Mount Olive HS makes ESPN Special Olympics Unified honor roll

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Seven track and field teams including 91 athletes and partners came together to celebrate competition and inclusion.

Morristown Daily Record

Mount Olive has been recognized as one of 36 Special Olympics Unified Champion Schools on ESPN’s honor roll. It is the only school from New Jersey on the list.

Mount Olive was one of five New Jersey high schools to receive a national banner from Special Olympics at the start of the 2020 school year, along with Mendham, West Morris, Delsea and Woodrow Wilson.

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Kaitlyn Bailey of Mt Olive competes in the long jump during the NJAC Unified track and field meet at Jefferson Township High School . May 24, 2018. Randolph, NJ (Photo: Bob Karp/Staff Photographer)

“I’m dumbfounded,” said Mount Olive Unified head coach Nancy Gilbert, a special education teacher for 32 years. 

“I’m in shock, and I’m so excited for our school district to be

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Candidate Bryan Anderson Named To Education Honor Roll

Press release from Bryan Anderson:

October 2, 2020

State Representative candidate Bryan Neil Anderson (119th District- Milford & Orange) has received two important designations from Connecticut education groups in his quest to challenge Republican incumbent Kathy Kennedy.

The Connecticut Education Association (CEA) placed Anderson on its Honor Role. Scoring 99% on the Legislative Questionnaire, CEA stated, “On behalf of the Connecticut Education Association’s thousands of active and retired members, I am honored to inform you that you have received an Honor Roll designation from our organization in the 2020 election for the 119th Assembly District.

After careful consideration, your support for issues important to our members, their students, and the fundamental right of workers to collectively bargain has been made clear, and as a result our organization is proud to award you an Honor Roll designation.”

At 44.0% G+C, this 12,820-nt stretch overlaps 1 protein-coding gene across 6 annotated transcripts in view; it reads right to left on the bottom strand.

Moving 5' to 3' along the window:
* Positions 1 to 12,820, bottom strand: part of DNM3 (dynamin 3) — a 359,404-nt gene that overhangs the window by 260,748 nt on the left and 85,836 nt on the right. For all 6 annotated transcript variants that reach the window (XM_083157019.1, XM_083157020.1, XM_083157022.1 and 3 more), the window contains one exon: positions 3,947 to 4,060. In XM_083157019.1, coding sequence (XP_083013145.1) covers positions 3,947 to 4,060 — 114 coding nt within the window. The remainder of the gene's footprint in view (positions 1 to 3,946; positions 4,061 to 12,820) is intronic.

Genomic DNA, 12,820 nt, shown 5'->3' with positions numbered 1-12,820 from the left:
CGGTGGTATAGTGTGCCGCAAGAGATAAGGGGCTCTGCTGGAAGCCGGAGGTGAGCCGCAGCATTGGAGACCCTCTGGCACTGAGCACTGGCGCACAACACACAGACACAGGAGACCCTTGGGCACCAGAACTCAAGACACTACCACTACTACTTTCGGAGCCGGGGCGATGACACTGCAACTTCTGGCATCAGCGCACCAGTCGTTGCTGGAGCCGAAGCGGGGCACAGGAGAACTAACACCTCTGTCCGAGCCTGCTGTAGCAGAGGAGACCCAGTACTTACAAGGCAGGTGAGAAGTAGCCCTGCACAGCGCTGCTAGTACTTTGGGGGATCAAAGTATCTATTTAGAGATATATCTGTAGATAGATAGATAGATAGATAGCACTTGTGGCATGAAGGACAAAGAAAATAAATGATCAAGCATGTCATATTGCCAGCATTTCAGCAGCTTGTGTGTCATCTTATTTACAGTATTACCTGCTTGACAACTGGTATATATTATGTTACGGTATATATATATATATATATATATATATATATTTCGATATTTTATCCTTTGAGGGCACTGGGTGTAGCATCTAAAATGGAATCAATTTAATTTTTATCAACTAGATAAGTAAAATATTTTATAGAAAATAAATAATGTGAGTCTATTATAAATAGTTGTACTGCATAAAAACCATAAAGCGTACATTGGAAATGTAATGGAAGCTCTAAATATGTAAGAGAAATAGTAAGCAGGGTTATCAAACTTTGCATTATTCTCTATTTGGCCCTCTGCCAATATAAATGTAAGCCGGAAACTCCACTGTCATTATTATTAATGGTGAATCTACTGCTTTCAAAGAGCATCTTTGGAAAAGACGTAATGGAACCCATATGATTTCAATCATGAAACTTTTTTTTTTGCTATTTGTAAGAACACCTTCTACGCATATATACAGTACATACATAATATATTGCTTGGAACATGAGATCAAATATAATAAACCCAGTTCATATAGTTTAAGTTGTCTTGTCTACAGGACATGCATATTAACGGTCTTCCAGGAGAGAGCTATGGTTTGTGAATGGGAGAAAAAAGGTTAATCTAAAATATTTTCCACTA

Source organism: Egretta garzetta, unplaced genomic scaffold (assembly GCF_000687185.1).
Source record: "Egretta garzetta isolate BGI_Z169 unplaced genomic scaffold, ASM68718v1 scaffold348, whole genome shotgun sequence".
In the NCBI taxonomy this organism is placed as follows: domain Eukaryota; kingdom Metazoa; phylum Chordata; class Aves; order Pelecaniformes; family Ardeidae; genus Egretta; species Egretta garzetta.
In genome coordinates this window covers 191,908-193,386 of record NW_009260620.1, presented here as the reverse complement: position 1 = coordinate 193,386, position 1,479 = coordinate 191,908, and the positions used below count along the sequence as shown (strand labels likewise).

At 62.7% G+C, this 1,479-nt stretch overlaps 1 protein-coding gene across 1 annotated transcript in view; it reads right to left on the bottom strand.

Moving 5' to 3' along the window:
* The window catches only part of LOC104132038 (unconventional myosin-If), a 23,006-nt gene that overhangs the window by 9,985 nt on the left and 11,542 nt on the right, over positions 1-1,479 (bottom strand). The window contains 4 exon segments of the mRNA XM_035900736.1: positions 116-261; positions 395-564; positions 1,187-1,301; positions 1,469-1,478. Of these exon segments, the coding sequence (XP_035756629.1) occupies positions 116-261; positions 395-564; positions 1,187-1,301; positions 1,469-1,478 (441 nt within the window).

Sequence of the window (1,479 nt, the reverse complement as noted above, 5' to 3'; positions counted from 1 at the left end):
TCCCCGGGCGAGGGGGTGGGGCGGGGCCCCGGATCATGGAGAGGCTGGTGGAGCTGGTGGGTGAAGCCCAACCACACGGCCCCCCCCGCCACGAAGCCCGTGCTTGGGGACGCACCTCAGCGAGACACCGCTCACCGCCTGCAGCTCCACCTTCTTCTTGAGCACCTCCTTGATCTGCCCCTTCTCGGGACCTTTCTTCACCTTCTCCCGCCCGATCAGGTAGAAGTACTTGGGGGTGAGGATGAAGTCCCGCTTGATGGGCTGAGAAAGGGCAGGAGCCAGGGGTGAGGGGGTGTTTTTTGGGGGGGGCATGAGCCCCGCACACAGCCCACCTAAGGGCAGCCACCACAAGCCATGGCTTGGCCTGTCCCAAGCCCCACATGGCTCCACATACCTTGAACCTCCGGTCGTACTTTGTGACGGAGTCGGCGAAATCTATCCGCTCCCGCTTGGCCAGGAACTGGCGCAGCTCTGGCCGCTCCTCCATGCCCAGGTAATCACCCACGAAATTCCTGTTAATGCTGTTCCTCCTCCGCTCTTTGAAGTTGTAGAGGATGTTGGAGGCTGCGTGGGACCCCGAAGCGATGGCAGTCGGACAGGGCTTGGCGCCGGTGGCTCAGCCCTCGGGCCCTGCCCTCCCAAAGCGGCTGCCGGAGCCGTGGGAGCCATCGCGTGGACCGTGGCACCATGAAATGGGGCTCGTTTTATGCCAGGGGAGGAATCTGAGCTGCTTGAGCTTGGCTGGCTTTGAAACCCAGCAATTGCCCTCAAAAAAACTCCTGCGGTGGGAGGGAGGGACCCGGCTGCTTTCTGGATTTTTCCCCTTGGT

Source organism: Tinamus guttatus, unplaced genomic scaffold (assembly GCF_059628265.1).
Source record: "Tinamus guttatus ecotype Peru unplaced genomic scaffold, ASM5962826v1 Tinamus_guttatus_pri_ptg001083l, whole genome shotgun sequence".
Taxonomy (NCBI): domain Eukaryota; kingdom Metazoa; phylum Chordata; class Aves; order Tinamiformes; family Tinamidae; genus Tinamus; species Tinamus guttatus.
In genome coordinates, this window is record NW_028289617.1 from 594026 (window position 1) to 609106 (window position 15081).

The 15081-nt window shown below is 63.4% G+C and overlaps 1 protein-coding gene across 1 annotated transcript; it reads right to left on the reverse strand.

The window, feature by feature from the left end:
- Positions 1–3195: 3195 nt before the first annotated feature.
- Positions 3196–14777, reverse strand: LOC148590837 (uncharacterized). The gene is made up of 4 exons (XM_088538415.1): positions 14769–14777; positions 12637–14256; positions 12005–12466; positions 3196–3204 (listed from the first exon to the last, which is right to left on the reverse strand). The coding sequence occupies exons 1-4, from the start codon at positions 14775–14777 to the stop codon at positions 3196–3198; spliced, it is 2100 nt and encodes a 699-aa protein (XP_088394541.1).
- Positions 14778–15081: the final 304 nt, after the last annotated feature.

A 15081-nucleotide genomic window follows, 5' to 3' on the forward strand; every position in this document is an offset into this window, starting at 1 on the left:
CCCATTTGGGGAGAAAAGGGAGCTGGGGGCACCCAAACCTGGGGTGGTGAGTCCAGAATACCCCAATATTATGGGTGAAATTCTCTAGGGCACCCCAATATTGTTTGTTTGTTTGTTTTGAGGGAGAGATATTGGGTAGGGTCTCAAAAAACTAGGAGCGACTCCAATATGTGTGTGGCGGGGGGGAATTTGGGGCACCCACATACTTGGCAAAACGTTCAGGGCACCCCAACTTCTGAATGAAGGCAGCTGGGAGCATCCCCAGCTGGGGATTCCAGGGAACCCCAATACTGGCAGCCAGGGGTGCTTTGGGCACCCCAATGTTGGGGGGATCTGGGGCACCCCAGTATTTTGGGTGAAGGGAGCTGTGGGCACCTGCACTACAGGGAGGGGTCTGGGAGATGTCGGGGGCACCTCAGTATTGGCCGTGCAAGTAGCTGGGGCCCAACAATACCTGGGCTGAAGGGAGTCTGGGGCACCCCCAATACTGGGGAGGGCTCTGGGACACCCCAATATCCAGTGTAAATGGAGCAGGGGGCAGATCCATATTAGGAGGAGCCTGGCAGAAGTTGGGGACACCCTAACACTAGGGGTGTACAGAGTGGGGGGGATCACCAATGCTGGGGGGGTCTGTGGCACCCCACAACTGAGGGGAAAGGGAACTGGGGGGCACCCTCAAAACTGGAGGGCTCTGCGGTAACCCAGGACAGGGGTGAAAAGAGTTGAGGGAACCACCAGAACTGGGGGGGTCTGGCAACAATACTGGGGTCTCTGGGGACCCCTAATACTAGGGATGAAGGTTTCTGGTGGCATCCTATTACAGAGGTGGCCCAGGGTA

Anderson also was endorsed by the Connecticut State University AAUP Political Committee which represents

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NAU, DES roll out programs to help students with disabilities

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Student Alex Dorman, who is on the autism spectrum, needs assistance during online learning sessions, his mother says. (Photo: Sarah Dorman/Special for The Republic)

The COVID-19 outbreak, and the subsequent pivot to virtual schooling that districts around the state had to embrace, has been a universal challenge.

Families with children who have disabilities, though, say that their struggles are unique and up to this point haven’t been adequately addressed.

Six months into the pandemic, though, families may start seeing some relief.

Northern Arizona University is implementing a new program in which its education students will receive practicum credit in exchange for working with students with disabilities in-home as they attend classes virtually.

The program came at the suggestion of 42-year-old Sarah Dorman, who has an 11-year-old son. Alex is on the autism spectrum and is mostly nonverbal.

Dorman said she noticed her son was finding it more difficult to

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